Donald McRae is a magnificent sportswriter, and covering boxing his speciality. His previous books about the fight game – Dark Trade, In Black & White: The Untold Story of Joe Louis and Jesse Owens, and A Man’s World: The Double Life of Emile Griffith, are all superb, as is this latest one, which explores boxing’s role in The Troubles. McRae focuses on legendary Belfast boxing trainer Gerry Storey, whose gym attracted Protestant and Catholic fighters alike, including a young Barry McGuigan. By any measure, Storey’s tale is an extraordinary one, which McRae recounts with a novelist’s flair. The book’s most remarkable section chronicles the weekly visits Storey made to the Maze prison in the months following the deaths of the 10 Catholic hunger strikers, in order to train both Loyalist and IRA inmates in the sweet science.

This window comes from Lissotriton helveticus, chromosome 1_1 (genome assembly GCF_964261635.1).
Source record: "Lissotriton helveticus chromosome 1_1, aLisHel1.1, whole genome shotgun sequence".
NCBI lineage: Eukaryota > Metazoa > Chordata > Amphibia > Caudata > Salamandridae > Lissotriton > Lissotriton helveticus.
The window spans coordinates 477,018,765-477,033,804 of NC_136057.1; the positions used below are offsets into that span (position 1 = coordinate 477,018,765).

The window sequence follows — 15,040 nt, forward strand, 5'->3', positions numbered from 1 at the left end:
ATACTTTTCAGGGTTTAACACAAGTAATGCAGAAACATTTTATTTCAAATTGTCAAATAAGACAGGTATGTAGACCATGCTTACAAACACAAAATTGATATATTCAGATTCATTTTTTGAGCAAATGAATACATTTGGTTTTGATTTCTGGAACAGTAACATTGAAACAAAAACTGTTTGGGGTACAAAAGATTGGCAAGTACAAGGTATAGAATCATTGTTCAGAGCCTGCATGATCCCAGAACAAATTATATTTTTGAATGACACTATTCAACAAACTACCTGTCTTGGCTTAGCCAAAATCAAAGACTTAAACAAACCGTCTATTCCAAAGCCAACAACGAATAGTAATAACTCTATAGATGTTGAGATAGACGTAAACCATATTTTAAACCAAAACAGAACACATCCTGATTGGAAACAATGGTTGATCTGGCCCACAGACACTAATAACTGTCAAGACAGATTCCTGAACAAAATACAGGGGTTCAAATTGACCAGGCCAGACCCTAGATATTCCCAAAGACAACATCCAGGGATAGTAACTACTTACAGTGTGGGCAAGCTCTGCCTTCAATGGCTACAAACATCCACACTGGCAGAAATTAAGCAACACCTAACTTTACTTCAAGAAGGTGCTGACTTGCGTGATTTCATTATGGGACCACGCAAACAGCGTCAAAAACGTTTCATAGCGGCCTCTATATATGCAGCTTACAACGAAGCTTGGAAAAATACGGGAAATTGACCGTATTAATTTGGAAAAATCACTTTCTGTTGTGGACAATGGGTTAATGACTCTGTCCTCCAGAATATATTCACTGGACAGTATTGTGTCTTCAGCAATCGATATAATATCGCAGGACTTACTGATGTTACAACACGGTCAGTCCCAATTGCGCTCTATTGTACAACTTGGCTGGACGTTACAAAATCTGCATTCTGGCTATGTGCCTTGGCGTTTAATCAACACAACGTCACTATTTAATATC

Night Boat to Tangier by Kevin Barry
Irish writer Kevin Barry channels both In Bruges and Waiting for Godot with this novel about two Irish gangsters stalking a Spanish port in search of a missing girl. Barry’s prose, which melds violence, profane comedy and tender lyricism, will be warmly embraced by those who read and loved the dystopian nightmare that was City of Bohane, his breakthrough book. Newcomers will, I’m sure, relish getting swept up in Barry’s twisted universe for the first time.
The Chain by Adrian McKinty